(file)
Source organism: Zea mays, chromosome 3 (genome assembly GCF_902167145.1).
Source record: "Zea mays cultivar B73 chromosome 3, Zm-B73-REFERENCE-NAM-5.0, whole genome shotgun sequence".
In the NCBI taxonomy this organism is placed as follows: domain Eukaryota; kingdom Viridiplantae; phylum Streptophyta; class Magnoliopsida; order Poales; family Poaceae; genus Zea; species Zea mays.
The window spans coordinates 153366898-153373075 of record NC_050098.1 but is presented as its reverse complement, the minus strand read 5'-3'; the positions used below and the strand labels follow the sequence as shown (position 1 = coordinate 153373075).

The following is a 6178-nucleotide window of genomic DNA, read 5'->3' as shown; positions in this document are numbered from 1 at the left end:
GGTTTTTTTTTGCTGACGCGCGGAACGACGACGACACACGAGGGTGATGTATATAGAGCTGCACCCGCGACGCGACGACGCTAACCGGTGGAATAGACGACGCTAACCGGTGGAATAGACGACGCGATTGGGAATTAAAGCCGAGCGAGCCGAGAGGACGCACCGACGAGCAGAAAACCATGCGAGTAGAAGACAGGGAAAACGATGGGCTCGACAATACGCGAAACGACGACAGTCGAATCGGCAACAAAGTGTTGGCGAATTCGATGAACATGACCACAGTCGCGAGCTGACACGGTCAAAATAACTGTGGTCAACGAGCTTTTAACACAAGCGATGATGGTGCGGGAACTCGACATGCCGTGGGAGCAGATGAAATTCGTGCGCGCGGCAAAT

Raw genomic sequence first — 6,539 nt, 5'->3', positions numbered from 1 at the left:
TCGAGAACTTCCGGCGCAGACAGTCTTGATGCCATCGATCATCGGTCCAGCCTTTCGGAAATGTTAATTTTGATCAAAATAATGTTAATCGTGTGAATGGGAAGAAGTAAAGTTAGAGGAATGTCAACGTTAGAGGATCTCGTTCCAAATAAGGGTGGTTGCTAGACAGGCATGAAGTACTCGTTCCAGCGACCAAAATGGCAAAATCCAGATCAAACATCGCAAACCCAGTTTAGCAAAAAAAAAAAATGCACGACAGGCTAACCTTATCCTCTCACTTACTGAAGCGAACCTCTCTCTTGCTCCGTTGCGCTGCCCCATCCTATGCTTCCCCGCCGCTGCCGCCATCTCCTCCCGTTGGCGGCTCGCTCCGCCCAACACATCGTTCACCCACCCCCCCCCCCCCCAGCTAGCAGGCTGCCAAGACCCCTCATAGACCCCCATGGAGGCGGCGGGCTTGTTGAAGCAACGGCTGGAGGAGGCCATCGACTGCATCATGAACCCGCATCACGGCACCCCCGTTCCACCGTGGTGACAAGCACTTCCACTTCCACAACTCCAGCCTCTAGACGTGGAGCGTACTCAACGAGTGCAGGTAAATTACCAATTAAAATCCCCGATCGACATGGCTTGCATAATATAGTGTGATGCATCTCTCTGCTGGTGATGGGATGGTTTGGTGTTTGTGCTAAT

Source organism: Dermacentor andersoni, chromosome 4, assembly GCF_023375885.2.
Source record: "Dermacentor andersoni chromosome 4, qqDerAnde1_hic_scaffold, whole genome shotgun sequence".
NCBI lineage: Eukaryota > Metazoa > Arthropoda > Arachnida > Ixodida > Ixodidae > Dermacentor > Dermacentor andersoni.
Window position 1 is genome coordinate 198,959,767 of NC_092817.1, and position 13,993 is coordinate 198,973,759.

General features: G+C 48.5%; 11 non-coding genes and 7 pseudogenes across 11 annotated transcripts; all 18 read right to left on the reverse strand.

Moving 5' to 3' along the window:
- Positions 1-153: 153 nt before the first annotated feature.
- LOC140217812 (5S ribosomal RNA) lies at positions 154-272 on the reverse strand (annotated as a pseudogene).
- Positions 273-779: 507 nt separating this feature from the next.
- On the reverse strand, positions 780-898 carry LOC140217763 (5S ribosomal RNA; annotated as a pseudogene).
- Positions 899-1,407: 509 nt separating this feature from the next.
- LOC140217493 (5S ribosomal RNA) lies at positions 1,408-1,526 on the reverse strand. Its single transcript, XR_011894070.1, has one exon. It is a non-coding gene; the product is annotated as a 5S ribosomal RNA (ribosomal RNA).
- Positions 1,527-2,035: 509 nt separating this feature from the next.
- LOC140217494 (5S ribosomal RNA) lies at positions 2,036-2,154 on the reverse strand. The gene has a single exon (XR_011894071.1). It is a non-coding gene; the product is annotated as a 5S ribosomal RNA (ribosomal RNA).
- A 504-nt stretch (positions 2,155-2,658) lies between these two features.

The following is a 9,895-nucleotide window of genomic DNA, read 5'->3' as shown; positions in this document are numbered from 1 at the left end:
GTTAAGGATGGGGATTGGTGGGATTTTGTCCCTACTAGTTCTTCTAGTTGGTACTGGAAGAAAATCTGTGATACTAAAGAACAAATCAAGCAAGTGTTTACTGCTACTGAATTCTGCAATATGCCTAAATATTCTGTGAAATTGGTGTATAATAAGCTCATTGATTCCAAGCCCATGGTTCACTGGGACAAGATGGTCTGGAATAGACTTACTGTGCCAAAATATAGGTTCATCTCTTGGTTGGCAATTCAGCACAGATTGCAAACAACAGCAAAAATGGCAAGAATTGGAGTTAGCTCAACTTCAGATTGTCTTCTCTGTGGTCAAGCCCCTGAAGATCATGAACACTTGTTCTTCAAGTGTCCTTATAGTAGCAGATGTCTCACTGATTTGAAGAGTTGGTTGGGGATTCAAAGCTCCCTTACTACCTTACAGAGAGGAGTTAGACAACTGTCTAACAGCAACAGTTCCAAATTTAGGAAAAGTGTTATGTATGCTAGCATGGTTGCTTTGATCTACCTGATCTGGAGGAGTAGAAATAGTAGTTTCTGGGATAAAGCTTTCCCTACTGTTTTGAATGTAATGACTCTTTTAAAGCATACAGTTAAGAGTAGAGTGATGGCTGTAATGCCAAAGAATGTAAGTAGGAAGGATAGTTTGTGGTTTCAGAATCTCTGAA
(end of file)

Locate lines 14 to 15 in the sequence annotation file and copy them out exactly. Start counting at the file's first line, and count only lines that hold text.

Moving 5' to 3' along the window:
- Positions 1-153: 153 nt before the first annotated feature.